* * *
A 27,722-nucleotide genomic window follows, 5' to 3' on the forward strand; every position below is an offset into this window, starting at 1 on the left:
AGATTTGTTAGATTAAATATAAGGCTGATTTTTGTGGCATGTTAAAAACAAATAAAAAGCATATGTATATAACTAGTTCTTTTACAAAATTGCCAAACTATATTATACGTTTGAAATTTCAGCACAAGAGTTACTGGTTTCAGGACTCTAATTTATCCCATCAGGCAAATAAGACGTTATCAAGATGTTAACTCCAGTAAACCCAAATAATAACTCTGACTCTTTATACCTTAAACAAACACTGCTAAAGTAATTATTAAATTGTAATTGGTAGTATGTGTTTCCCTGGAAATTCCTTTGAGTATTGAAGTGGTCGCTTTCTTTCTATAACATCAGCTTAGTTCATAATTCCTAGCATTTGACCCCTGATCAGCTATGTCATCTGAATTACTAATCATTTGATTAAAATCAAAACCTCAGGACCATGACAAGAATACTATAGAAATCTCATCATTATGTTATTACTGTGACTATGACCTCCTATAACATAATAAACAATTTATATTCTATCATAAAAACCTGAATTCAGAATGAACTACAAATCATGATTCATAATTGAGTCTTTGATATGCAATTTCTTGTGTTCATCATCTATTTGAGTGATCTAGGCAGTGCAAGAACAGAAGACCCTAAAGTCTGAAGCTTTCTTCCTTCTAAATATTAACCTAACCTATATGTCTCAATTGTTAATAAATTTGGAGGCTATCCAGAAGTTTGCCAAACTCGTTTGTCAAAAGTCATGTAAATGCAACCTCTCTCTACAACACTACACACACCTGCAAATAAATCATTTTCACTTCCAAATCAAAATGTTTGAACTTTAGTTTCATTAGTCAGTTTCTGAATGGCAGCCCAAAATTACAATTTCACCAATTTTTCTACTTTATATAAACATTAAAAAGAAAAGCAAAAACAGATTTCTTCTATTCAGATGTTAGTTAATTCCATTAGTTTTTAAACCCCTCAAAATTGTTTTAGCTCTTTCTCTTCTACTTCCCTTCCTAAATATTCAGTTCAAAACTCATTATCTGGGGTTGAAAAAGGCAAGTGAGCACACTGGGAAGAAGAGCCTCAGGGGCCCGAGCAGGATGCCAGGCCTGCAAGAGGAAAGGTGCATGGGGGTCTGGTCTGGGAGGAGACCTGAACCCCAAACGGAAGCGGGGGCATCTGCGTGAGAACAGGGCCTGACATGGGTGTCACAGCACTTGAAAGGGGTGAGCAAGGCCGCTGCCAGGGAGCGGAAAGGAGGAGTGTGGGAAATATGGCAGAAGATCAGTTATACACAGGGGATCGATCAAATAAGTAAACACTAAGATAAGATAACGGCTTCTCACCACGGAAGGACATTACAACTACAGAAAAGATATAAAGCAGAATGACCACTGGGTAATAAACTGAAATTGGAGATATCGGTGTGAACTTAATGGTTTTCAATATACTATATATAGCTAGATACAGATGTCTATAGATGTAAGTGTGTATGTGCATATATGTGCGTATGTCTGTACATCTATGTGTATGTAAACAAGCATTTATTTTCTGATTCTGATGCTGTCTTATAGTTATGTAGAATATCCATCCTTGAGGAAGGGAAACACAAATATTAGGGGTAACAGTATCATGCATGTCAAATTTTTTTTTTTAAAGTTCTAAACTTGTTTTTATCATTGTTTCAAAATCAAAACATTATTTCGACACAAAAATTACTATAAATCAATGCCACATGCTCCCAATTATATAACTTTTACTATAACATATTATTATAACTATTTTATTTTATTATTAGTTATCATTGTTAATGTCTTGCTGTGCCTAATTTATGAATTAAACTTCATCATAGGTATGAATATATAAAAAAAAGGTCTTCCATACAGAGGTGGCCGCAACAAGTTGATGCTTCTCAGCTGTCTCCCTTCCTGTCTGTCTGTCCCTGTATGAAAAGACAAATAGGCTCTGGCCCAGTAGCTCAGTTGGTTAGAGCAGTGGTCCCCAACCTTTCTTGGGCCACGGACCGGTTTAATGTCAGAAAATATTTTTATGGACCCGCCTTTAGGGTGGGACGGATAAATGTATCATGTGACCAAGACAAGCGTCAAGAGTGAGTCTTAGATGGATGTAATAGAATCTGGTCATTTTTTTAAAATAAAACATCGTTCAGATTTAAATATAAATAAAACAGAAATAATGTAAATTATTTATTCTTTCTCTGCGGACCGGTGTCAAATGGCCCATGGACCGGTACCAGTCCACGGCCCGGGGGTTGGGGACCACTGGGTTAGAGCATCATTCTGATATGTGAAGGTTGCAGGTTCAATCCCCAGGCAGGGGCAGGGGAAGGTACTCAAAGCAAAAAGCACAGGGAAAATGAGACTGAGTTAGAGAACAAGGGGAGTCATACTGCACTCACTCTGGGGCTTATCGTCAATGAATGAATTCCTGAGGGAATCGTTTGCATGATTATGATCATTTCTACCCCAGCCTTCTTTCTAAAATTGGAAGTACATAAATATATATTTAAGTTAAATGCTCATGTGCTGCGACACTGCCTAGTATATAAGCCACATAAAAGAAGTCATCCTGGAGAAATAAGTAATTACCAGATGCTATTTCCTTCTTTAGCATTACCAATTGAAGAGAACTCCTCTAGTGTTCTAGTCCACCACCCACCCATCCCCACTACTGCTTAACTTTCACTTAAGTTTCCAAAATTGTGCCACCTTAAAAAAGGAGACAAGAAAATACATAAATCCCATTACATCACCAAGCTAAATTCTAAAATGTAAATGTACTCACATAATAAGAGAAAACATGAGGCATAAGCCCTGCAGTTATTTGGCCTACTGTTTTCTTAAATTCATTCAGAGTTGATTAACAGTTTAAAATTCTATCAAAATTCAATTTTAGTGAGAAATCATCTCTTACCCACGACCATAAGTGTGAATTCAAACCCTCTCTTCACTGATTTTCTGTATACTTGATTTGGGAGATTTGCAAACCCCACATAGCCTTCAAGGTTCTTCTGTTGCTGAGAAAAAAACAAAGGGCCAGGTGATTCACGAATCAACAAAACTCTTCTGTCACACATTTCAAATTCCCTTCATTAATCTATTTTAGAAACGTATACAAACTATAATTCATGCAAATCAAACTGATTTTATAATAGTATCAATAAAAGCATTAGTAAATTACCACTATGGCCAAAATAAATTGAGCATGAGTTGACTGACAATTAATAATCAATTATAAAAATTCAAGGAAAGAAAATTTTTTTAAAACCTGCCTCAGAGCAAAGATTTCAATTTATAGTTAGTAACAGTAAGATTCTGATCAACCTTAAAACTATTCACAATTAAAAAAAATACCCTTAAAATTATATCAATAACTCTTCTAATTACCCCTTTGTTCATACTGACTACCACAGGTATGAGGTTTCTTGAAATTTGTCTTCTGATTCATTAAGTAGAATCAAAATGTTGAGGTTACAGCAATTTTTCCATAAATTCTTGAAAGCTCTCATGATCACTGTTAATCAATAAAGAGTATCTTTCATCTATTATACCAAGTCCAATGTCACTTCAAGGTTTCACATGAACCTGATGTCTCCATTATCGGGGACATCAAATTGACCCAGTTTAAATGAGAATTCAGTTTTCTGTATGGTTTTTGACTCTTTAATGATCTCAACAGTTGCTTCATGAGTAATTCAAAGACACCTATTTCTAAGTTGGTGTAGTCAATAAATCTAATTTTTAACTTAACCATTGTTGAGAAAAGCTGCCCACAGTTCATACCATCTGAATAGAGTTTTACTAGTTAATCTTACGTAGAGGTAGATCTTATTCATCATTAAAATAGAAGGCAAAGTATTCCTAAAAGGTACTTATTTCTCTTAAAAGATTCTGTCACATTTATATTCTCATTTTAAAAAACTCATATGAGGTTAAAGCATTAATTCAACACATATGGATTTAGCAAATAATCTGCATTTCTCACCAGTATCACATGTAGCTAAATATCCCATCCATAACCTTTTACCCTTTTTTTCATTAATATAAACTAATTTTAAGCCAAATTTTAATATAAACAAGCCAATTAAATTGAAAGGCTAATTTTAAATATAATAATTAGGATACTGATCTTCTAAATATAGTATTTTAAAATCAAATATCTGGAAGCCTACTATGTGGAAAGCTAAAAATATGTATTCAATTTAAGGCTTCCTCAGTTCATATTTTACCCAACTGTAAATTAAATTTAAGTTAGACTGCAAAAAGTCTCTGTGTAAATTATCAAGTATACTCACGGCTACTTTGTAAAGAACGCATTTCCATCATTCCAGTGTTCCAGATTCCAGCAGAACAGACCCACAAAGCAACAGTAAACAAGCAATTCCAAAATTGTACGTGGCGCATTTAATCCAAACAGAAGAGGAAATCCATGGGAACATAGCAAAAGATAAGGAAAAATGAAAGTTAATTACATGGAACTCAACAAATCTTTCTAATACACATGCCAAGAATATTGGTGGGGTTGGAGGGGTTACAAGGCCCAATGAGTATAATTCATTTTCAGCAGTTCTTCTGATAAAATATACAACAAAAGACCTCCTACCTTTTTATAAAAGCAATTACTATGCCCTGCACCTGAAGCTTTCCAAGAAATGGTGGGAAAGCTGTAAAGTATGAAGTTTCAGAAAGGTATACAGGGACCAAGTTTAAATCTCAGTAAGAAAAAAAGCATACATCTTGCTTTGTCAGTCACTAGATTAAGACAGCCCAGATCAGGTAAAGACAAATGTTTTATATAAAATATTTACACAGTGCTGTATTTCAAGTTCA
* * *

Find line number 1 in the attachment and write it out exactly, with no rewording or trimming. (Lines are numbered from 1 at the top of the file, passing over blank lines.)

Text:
A 27,722-nucleotide genomic window follows, 5' to 3' on the forward strand; every position below is an offset into this window, starting at 1 on the left: